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National Film Awards, 59th
Best Feature Film: “Devur” (Marathi) & “Byari” (Kannada)
Best Director: Gurvinder Singh, “Anhe Ghorey Da Daan” (Punjabi)
Best Actor: Girish Kulkarni, “Deool”
Best Actress: Vidya Balan, “The Dirty Picture”
Best Supporting Actor: Appu Kutty, “Azhagar Samiyin Kuthirai” (Tamil)
Best Supporting Actress: Leishangthem Tonthoingambi Devi, “Phijigee Mani” (Manipuri)
Best Child Artist: Partho Gupte, “Stanley Ka Dabba” and “Chillar Party” cast: Irrfan Khan, Sanath Menon, Rohan Grover, Naman Jain, Aarav Khanna, Vishesh Tiwari, Chinmai Chandranshuh, Vedant Desai, Divij Handa, Shriya Sharma
Best Film on Social Issues: “Inshallah” (Ashvin Kumar) and “Mindscape” (Arun Chadha)
Best Non Feature Film: “And We Play On”
Best Debut Film of a Director: “The Silent Poet” (Manipuri)
Best Children’s Film: “Chillar Party”
Best Music Direction: Neel Dutt, “Ranjana Ami Ar Ashbona” (Bengali)
Best Background Score: “Laptop”, Mayookh Bhaumik
Best Singer (Female): Rupa Ganguly, for the Bengali film “Abosheyshey”
Best Singer (Male): Anand Bhate, for Marathi film “Balgandharva”
Best Lyrics: Amitabh Bhattacharya, “I Am”
Best Screenplay (Adapted): “Shala”, Avinash Deshpande
Best Screenplay (Original): “Chillar Party”, Vikas Behl & Nitish Tiwari
Indira Gandhi award for debut film director: Thiagarajan Kumararaja for “Aaranya Kaandam”
Best Dialogue: Girish Kulkarni, “Deool”
Best Make Up Artist: Vijram Gaekwad, “The Dirty Picture” and “Bal Gandharva”
Best Special Effects: “Ra.One”
Best Costume Design: Niharika Khan, “The Dirty Picture” and Neeta Lulla, “Bal Gandharva”
Best Choreography: Bosco-Caeser for “Senorita...” from “Zindagi Na Milegi Dobara”
Best Editing: Praveen K.L., “Aranyaa Kandam”
Best Popular film providing wholesome entertainment: “AzhagarsamiyinKuthirai” (Tamil)
Best Hindi Film: “I Am” Directed by Onir.
Best Marathi Film: “Shaala”
Best Kannada Film: “Kurmavatara”
Best Bengali Film: “Ranjana Ami Aar Ashbona”
Best Malayalam Film: “Indian Rupee”
Best Tamil Film: “Vaagai Sooda Vaa”
Best Dogri Film: “Dille Ch Vasya Koi”
Best Manipuri Film: “Phijigee Mani”
Best Punjabi Film: “Anne Gode Da Daan”
Special Mention: Director Shari for “Adi Madhyantam” (Malayalam Film) and Mallika for “Byari” (Kannada Film)
Best Film Critic: Manoj P. Pujari
Best Book Award: Anirudha Bhattacharjee and Balaji Vittal for “R.D. Burman The Man, The Music”
Special Jury Award: Anjan Dutta for “Ranjana Ami Aar Ashbo Na”
Chameli Devi Jain Award for Outstanding Woman Media Person, 2012
Tushita Mittal of Tehelka magazine has been selected for her reports on life in interior Bengal, Orissa and Chattisgarh, affected by bloody civil strife, naxal and vigilante violence.
Army operationalises second supersonic BrahMos regiment
On March 4, 2012, the Indian Army successfully test fired the 290-km range BrahMos supersonic cruise missile at the Pokharan range to operationalise the second regiment of the weapon system in service.
The Army has so far placed orders for three regiments of the supersonic cruise missile and, with the latest test-firing, two of them have been inducted operationally.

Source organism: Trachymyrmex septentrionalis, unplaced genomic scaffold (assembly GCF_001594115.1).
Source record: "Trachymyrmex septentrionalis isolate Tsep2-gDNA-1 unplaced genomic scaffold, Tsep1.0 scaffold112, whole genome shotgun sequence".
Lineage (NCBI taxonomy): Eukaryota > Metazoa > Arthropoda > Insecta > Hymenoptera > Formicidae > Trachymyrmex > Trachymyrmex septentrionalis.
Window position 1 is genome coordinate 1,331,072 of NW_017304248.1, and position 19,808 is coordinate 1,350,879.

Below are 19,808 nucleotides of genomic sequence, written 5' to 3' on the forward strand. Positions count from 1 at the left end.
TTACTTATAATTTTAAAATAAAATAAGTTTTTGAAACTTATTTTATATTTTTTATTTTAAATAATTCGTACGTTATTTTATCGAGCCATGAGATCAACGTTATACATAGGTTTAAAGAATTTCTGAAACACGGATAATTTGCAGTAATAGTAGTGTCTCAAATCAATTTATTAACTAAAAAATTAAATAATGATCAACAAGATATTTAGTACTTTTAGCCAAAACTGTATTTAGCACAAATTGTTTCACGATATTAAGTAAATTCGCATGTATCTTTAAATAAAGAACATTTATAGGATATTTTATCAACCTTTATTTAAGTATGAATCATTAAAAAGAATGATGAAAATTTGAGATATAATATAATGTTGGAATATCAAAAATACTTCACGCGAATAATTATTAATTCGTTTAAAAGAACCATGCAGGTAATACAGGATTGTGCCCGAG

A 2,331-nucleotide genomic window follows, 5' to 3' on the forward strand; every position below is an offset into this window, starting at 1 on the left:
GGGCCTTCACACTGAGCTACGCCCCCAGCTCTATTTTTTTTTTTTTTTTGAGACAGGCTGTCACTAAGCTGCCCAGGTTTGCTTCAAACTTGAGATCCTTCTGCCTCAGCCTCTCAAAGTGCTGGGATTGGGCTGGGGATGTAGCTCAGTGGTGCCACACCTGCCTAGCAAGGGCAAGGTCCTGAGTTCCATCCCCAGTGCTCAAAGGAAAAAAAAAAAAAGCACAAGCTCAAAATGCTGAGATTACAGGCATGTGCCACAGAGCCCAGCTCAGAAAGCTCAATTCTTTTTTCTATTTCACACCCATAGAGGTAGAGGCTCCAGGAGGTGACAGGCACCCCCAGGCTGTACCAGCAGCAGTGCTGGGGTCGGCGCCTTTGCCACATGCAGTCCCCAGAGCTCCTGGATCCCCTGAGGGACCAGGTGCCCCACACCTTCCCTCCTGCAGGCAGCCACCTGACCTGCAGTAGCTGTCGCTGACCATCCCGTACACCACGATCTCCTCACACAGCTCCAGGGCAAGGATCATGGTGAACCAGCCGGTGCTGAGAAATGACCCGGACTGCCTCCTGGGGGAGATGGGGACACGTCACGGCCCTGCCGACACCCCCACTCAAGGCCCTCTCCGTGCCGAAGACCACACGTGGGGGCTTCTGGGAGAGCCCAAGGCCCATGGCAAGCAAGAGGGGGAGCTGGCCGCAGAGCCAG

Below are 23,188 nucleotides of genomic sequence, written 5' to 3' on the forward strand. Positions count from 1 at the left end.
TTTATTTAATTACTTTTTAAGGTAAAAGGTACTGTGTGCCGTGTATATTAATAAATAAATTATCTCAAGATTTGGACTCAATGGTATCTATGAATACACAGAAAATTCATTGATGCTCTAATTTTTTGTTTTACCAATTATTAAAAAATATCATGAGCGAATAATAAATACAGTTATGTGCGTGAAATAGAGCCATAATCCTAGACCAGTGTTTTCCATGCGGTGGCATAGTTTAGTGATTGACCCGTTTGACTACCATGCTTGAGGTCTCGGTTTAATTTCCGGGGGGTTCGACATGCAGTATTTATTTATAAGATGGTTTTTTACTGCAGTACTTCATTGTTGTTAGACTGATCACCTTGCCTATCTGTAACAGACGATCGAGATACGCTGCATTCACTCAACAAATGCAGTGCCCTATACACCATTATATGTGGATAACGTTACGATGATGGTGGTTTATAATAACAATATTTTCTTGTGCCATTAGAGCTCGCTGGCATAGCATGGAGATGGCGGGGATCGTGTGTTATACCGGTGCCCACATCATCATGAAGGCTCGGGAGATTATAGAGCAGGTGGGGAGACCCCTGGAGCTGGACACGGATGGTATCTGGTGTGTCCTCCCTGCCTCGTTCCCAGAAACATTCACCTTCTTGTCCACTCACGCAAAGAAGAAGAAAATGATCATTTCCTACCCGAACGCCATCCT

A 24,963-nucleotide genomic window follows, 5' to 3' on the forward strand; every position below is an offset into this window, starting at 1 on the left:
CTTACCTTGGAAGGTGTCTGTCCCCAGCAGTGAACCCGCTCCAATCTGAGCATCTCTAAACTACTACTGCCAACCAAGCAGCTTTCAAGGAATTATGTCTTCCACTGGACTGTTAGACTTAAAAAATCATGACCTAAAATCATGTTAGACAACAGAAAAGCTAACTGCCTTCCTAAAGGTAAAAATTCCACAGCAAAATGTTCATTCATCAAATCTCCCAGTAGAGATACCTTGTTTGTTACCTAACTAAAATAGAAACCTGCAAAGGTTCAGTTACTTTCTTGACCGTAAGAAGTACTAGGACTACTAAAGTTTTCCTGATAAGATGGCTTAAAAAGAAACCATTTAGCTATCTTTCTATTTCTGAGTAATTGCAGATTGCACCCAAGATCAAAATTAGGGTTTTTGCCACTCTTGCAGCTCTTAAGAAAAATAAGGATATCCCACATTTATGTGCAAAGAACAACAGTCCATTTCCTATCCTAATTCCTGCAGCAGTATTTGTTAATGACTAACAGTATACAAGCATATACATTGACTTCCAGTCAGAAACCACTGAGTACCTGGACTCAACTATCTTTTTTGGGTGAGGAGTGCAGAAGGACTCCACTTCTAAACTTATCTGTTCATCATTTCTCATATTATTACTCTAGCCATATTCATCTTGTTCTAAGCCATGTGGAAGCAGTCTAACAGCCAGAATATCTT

The Defence Ministry has given a go-ahead to the Army to induct a third regiment for being deployed in Arunachal Pradesh, along the China border.
One regiment of the 290-km range BrahMos consists around 65 missiles, five mobile autonomous launchers on Tatra vehicles and two mobile command posts, among other equipment.
World’s five hotspots of biodiversity
Here are five of the world’s highest biodiversity ecologies still over 70 percent intact, as identified by the Conservation International. Hotspots require two main criteria: At least 1,500 vascular plant species with over half endemic to the region, or found only there.
Amazon Rain Forest: The Amazon wilderness, which spans nine countries, is home to 40,000 plant species, of which the majority are not found anywhere else. It is also home to more primate species anywhere in the world, possibly more insects as well. The Brazilian government said in December 2011 that deforestation rates in the Amazon, the world's largest rainforest, had fallen to the lowest levels since 1988.
Congo Basin: Second only to the Amazon in terms of area, the Congo Basin is home to biologically important species from large mammals - antelopes, elephants, and most famously, gorillas - as well as human communities and old growth forests. With a reach across seven African nations, it is only 11 percent protected—largely through national parks.
New Guinea: Islands often have exceptionally rich biodiversity as does New Guinea—it is the world’s highest and second largest behind Greenland, located in the Southwest Pacific. A total of 1,000 species have been discovered since 1998—from birds, butterflies, coral, dolphins, fish, orchids, reptiles, and sharks.
North American deserts: The Mojave, Colorado, Chihuahua, Sonoran, and Baja California deserts that stretch from the south-western US to Mexico are some of the most biologically diverse in the world, with 6,000 vascular plant species, as well as other special types of animals who have adapted to the climate, from bighorn sheep, desert tortoises, kangaroo rats, jackrabbits, roadrunners, and wild horses.
Southern Africa: The Miombo-Mopane woodlands and savannahs stretch across 10 countries in central southern Africa from Angola to Mozambique. They are home to animal species including the endangered black rhinoceros and almost 80 percent of all African elephants. This wilderness area is threatened by climate change, drought, development and the need to balance the survival needs of the people who live there with conservation efforts.
Popcorn is the perfect health snack
A new study has claimed that popcorn, the humble cinema snack, is the perfect health food. Researchers at the University of Scranton have found that popcorn—already known for being fibre-packed and relatively low in fat—is packed with more health-boosting antioxidants than fruits and vegetables.
Antioxidants are known to reduce one’s risk of cancer, dementia and even heart disease. And, the potent antioxidants, called polyphenols, in popcorn can fight harmful molecules that accumulate in the body and damage cells. They can also help to increase blood flow by relaxing the arteries. The researchers said polyphenols are more concentrated in popcorn, which averages only about 4 per cent water, compared with the 90 per cent that makes up many fruits and vegetables.